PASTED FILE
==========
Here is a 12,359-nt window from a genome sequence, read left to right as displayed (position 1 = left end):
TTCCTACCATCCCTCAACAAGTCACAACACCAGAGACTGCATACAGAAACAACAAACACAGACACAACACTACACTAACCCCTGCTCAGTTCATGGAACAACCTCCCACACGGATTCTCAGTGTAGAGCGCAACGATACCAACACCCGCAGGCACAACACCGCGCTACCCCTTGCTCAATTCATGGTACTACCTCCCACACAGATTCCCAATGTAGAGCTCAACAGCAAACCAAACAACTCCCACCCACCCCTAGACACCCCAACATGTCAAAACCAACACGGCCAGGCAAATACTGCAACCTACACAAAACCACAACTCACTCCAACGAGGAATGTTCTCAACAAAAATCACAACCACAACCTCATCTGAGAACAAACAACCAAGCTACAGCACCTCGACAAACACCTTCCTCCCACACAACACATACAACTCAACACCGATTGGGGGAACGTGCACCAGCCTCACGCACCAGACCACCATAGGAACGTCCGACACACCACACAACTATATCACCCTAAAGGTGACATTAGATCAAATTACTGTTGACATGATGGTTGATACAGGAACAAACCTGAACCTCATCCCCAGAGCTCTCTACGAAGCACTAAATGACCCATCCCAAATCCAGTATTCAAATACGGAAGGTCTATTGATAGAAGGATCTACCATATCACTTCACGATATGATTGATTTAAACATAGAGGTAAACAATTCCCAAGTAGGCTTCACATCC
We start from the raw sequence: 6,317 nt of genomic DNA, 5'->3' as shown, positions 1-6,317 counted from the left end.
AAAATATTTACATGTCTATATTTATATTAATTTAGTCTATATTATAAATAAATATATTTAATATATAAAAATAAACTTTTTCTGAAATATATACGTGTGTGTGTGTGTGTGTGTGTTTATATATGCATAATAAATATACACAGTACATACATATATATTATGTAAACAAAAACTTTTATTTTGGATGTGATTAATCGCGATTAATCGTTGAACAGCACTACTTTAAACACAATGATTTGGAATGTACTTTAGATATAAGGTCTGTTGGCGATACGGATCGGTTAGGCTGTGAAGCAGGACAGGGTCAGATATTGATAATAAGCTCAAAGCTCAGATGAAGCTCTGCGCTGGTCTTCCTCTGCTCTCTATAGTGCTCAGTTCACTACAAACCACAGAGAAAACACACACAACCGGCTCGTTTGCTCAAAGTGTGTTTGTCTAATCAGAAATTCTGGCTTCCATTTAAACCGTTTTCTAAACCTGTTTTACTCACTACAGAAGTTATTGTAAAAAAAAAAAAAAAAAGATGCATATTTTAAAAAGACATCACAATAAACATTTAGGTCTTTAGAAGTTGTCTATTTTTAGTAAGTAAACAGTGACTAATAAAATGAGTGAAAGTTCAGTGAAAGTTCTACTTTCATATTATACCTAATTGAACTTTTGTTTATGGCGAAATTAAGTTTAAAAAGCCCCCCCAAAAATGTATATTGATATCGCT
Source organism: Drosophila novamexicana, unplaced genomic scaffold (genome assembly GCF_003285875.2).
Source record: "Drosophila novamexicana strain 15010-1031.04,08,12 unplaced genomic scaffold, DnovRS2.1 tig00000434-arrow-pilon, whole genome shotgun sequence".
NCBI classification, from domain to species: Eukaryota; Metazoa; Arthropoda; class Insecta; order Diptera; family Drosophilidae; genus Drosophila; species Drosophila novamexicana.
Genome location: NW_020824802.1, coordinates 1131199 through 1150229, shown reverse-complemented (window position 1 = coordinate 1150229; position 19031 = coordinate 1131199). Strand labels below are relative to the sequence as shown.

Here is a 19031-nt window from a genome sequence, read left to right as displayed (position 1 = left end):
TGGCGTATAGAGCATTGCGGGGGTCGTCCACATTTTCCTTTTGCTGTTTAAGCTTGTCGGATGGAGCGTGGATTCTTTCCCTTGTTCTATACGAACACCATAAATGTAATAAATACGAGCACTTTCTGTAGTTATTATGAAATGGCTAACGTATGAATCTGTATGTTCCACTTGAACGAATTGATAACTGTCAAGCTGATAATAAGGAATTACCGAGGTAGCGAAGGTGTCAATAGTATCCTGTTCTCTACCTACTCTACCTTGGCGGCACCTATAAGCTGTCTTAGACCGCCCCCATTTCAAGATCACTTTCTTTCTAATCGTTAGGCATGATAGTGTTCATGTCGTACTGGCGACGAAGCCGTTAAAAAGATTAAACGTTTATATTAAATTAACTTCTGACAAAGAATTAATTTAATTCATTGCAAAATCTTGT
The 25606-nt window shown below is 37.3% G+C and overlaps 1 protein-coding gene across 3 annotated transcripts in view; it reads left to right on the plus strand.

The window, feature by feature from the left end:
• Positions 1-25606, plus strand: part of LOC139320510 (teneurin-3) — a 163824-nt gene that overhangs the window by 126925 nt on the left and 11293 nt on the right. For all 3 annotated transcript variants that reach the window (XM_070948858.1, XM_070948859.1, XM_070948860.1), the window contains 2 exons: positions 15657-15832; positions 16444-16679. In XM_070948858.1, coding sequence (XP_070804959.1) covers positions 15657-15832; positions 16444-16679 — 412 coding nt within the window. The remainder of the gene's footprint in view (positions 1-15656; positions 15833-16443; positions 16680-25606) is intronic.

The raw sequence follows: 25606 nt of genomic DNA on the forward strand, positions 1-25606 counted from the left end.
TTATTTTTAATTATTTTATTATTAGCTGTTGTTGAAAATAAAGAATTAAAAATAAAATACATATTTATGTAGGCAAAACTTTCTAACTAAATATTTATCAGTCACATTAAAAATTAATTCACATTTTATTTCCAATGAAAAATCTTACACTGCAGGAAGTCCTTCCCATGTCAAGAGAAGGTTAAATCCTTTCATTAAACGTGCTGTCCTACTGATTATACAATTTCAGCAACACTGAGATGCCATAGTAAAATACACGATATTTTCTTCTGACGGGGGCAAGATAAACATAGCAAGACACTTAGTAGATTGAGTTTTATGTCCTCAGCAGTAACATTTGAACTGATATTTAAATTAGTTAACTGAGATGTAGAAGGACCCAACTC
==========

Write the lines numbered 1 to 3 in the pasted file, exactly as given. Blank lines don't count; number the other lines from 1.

Here is a 12,359-nt window from a genome sequence, read left to right as displayed (position 1 = left end):
TTCCTACCATCCCTCAACAAGTCACAACACCAGAGACTGCATACAGAAACAACAAACACAGACACAACACTACACTAACCCCTGCTCAGTTCATGGAACAACCTCCCACACGGATTCTCAGTGTAGAGCGCAACGATACCAACACCCGCAGGCACAACACCGCGCTACCCCTTGCTCAATTCATGGTACTACCTCCCACACAGATTCCCAATGTAGAGCTCAACAGCAAACCAAACAACTCCCACCCACCCCTAGACACCCCAACATGTCAAAACCAACACGGCCAGGCAAATACTGCAACCTACACAAAACCACAACTCACTCCAACGAGGAATGTTCTCAACAAAAATCACAACCACAACCTCATCTGAGAACAAACAACCAAGCTACAGCACCTCGACAAACACCTTCCTCCCACACAACACATACAACTCAACACCGATTGGGGGAACGTGCACCAGCCTCACGCACCAGACCACCATAGGAACGTCCGACACACCACACAACTATATCACCCTAAAGGTGACATTAGATCAAATTACTGTTGACATGATGGTTGATACAGGAACAAACCTGAACCTCATCCCCAGAGCTCTCTACGAAGCACTAAATGACCCATCCCAAATCCAGTATTCAAATACGGAAGGTCTATTGATAGAAGGATCTACCATATCACTTCACGATATGATTGATTTAAACATAGAGGTAAACAATTCCCAAGTAGGCTTCACATCC
We start from the raw sequence: 6,317 nt of genomic DNA, 5'->3' as shown, positions 1-6,317 counted from the left end.